by Charles Kennard
As artificial turf playing fields proliferate around Marin, the debate around artificial vs. natural grass largely revolves around installation and maintenance costs, the experience of human contact with materials, and year-round usage of the surface.
However, the environmental consequences of switching to artificial turf are considerable, and the long-term effects of emissions from the constituent materials have been little studied. The typical anatomy of artificial turf is this: at the bottom, a water-impermeable layer is created with clay and fabric; above it is a layer of rock, threaded by pipes that quickly drain the field; next is a fabric anchoring the synthetic blades of polyethylene or polyethylene blend; after all this has been assembled, the spaces between the blades are filled with recycled rubber crumbs, or with a cork and natural fiber mixture, to make the blades stand up and to provide cushioning.
Hydrology Natural turf fields in our area require approximately three-quarters of the wet season rainfall on them to sustain them through the summer, and this water must be captured in reservoirs elsewhere. However, water applied to natural turf fields can recharge local aquifers and provide some summer base flow to local creeks. Artificial fields require no water, but quickly shed rainfall into creeks and storm drains, contributing to flooding, and precluding groundwater recharge. This is important because less groundwater means lower summer flows in creeks.
Toxicity A study prepared for the Santa Clara Valley Water District in 2010 identified zinc released from recycled tires into drain water as a potential toxin to rainbow trout and to plant growth. On the other hand, pesticides and fertilizers applied to natural turf may well spread beyond the immediate area.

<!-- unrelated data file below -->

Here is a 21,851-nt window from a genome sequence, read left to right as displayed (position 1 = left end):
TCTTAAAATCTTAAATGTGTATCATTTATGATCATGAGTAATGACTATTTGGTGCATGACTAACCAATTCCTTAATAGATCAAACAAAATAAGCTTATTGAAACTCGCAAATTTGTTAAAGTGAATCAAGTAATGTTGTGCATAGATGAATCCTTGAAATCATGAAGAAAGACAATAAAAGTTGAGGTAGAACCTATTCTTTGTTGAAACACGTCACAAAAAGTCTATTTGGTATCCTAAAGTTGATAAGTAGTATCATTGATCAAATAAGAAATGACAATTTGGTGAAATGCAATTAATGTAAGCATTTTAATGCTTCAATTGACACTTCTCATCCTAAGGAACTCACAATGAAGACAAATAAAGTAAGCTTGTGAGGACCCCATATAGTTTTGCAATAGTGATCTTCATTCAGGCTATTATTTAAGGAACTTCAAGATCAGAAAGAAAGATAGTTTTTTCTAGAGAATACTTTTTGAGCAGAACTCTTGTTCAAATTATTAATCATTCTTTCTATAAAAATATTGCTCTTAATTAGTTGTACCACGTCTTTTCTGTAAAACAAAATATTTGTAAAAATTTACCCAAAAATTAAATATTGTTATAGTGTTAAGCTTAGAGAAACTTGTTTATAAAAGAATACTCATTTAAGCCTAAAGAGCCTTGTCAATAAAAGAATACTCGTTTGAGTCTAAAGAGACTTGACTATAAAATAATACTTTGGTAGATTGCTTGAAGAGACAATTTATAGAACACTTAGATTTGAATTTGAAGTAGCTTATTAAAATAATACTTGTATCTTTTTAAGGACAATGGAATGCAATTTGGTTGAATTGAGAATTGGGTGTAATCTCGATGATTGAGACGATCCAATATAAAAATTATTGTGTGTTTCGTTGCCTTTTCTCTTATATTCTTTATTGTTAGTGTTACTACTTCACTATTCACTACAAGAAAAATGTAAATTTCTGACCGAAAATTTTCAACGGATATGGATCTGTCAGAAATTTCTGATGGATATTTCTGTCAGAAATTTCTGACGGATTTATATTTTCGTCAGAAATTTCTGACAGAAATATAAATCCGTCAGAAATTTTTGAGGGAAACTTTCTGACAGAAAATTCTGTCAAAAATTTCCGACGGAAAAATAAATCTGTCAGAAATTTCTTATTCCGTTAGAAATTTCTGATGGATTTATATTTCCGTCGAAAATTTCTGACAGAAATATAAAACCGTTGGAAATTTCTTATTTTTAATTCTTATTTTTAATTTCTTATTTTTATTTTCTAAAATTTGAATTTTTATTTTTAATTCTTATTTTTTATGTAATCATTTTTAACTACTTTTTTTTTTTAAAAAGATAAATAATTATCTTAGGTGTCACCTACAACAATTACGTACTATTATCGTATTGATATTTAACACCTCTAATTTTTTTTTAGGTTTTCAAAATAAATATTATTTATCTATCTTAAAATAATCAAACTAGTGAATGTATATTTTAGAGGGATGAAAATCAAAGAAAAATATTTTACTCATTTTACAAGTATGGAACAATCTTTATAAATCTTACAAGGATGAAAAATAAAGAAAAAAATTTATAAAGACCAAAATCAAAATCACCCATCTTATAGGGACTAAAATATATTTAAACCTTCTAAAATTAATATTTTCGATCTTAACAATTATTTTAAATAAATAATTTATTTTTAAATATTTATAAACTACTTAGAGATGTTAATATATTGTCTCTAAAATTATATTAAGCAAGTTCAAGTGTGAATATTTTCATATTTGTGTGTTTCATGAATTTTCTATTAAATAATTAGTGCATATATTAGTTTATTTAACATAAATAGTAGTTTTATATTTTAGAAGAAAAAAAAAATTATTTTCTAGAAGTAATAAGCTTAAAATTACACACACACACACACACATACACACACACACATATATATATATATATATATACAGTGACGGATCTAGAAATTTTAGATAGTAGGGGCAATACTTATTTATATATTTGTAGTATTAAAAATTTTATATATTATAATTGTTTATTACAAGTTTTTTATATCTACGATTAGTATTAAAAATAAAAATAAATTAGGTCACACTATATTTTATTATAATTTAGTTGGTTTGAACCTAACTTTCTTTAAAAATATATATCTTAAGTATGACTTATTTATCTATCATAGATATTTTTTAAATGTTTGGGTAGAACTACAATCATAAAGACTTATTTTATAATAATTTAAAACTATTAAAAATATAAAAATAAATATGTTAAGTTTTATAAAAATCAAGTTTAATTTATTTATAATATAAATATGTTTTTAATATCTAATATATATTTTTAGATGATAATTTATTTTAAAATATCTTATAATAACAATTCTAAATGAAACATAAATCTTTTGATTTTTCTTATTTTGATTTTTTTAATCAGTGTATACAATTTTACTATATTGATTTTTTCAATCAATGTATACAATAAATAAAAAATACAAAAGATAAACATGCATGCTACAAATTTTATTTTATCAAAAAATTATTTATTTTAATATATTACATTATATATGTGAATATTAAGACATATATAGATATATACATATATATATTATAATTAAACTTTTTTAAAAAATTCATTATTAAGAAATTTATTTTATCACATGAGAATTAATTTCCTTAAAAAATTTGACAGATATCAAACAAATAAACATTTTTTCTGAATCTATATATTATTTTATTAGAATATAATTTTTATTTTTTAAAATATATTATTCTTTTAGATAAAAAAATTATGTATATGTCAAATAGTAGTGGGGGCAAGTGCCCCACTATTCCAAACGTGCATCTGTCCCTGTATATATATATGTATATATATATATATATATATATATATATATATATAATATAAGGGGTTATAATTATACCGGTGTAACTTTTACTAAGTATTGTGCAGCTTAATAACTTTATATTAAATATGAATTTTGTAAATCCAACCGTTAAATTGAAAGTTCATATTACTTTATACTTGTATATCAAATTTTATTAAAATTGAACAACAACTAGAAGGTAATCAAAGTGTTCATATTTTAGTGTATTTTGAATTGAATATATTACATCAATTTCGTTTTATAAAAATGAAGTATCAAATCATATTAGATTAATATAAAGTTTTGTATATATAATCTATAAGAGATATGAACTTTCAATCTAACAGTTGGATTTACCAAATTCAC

Disposal Artificial turf fields must be replaced about every 10 years (as was done at Drake High School in 2017), and the top layers of synthetic material added to a landfill. If the field is to revert to natural grass, then the potentially zinc-contaminated rock must also be dis-posed of safely. Even during the life-time of the artificial field, rubber particles spread to the surroundings.
Habitat Value Artificial turf fields have zero habitat value, and on hot days increase local air temperature. Natural mown grass provides at least a minimal opportunity for soil organisms, invertebrates, and some foraging or resting for birds.
Friends’ policy on playing fields in general can be found on our web-site under Reports and Policies